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Ovid (2709)

Ovid
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http://publius-ovidius.livejournal.com/
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Stuff with the Perl Foundation. A couple of patches in the Perl core. A few CPAN modules. That about sums it up.

Journal of Ovid (2709)

Friday October 15, 2004
06:03 PM

Neat SOAP::Lite mock interface hack

[ #21363 ]

In order to isolate some behavior in my SOAP::Lite tests, I wanted to ensure two things. First, I wanted to know that the SOAP request XML matched my expectations. Second, I wanted to ensure that the SOAP response XML was correctly parsed. In neither case did I want to actually make the round-trip to our customer's SOAP server.

package MOCK::SOAP::INTERFACE;
use Sub::Override;

use overload
    '""' => \&request;

my $REQUEST; # this is the SOAP *request* XML

sub _mock_soap_interface
{
    my $xml   = shift; # this is the SOAP *response* XML
    my $token = Sub::Override->new(
        'SOAP::Lite::call',
        sub {
            my $self = shift;
            $REQUEST = $self->serializer->envelope(method => shift(@_), @_);
            return $xml;
        }
    );
    bless $token => __PACKAGE__;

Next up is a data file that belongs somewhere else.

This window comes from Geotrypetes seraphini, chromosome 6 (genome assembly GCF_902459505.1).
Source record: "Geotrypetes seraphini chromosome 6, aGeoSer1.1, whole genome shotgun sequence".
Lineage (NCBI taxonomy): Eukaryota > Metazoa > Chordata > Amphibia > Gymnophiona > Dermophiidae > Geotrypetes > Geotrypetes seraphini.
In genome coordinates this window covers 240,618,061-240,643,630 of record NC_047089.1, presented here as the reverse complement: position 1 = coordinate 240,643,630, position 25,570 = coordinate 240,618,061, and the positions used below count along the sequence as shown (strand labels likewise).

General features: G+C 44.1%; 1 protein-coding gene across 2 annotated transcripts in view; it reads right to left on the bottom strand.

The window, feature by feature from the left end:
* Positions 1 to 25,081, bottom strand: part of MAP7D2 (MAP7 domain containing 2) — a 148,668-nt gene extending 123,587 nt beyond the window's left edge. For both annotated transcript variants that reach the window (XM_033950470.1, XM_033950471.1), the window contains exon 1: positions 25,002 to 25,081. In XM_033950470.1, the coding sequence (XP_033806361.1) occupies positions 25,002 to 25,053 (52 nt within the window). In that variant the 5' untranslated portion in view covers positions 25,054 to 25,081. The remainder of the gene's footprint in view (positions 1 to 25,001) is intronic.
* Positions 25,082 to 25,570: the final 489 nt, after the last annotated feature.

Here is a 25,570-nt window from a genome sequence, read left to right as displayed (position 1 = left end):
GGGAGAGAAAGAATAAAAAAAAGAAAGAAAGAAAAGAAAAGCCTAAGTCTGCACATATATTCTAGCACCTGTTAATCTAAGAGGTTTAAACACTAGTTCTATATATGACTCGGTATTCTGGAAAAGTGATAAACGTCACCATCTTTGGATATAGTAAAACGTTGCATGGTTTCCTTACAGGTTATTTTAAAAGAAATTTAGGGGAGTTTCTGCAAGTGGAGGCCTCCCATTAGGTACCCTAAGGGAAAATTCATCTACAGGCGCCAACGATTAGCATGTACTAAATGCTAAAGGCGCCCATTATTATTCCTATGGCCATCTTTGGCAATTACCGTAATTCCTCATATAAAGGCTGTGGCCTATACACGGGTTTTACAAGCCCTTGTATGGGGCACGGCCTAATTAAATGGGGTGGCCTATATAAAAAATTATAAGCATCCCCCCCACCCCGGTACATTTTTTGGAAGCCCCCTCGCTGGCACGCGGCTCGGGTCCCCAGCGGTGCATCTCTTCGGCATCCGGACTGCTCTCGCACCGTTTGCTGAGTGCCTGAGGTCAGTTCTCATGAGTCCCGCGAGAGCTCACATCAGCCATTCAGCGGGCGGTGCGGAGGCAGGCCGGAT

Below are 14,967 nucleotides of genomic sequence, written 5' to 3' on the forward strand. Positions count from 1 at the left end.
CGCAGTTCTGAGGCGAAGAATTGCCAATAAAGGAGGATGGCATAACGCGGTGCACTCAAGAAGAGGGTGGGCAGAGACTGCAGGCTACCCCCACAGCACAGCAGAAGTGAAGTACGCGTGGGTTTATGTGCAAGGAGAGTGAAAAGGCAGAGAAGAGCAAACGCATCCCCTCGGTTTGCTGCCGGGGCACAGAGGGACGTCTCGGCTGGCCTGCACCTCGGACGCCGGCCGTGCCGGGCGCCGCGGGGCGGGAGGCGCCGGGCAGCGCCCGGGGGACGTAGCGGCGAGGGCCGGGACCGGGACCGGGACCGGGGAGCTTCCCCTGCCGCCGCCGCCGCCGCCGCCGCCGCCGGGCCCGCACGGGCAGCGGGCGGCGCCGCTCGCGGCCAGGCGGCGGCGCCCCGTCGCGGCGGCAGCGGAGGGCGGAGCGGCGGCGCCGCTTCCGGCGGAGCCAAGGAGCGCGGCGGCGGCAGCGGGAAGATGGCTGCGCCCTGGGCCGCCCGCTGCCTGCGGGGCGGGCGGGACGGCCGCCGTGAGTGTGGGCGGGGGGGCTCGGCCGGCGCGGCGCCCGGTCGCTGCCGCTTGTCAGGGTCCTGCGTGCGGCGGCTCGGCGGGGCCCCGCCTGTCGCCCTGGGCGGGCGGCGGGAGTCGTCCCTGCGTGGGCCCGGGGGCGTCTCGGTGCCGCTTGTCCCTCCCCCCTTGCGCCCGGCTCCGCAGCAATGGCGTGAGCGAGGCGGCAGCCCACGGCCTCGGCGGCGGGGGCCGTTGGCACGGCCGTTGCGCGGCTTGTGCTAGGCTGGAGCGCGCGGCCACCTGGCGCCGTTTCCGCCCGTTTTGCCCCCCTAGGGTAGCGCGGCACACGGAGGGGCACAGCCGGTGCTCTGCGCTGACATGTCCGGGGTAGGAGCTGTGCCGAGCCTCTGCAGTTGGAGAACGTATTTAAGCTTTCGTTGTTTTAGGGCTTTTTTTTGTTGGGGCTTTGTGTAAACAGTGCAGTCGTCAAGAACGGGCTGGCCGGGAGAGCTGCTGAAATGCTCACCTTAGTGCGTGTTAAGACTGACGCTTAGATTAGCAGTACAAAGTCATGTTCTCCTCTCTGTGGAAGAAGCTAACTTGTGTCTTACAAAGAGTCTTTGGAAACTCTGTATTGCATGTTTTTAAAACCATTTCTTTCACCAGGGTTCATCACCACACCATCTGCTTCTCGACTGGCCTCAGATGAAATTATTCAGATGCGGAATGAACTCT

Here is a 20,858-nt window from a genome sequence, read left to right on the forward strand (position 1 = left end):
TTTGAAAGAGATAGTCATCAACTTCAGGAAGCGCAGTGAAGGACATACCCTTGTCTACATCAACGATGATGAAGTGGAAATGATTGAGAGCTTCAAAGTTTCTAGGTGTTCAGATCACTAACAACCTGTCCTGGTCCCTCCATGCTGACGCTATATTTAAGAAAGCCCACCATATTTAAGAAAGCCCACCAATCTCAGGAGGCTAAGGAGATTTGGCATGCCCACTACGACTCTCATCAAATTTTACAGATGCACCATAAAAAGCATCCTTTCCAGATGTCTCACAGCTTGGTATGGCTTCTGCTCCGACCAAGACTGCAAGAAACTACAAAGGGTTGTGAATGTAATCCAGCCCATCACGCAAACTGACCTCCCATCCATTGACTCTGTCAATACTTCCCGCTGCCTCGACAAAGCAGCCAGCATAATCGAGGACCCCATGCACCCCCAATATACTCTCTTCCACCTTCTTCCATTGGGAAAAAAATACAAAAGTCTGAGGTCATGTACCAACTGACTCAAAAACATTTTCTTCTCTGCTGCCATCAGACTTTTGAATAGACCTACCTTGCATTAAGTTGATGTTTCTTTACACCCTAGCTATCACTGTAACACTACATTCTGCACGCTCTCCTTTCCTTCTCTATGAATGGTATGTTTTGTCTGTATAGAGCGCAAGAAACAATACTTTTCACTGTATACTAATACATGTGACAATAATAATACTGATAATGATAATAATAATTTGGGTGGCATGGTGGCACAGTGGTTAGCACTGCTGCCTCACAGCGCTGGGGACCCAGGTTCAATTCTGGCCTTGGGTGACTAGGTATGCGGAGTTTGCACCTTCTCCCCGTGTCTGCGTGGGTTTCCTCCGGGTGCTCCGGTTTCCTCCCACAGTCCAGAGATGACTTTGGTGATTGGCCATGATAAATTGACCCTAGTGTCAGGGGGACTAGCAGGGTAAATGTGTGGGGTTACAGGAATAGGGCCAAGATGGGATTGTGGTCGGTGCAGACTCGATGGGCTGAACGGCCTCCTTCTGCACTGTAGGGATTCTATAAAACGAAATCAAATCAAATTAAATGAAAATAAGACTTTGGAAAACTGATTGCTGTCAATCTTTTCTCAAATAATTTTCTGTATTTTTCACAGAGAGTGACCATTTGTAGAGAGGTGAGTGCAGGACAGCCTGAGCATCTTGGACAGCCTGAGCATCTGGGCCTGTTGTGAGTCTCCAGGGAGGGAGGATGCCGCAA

return $token;
}

sub request { return $REQUEST }

1;

Because overridden subs from Sub::Override are lexically scoped, the caller has to hold onto the returned token in order to keep it in scope. By blessing that token into my mocked class, I can then overload stringification and allow it to represent the SOAP request XML that &SOAP::Serializer::envelope returns. Then I write my test something like this:

sub test_my_soap : Test(2) {
    my $xml = <<'END_XML';
<?xml version="1.0" encoding="utf-8"?>
<!-- add valid soap envelope here.
     This should be what the SOAP server *returns* -->
END_XML

    my %expected_circuits = (
        # some data
    );
    my $expected_xml = # expected *request* XML
    my $response     = _mock_soap_interface($xml);
    my $soap         = MY::SOAP::Package->new;

    my $circuits = $soap->get_circuits;

    is_deeply(
        $circuits,
        \%expected_circuits
    );
    # quote response to break the overloading
    is_xml("$response", $expected_xml);
}

Yeah, there's some hackish stuff there, but one thing I really like is that now, when you're reading the tests, the programmer is much more likely to remember to hold on to the returned token ($response). Still, it looks weird having a scalar who's value is going to change for no apparent reason. I can't say that I totally like this approach, but I was pretty durned pleased with myself.

I think that I might just have to offer some sort of overloading support for Sub::Override so that the returned token actually does something useful.

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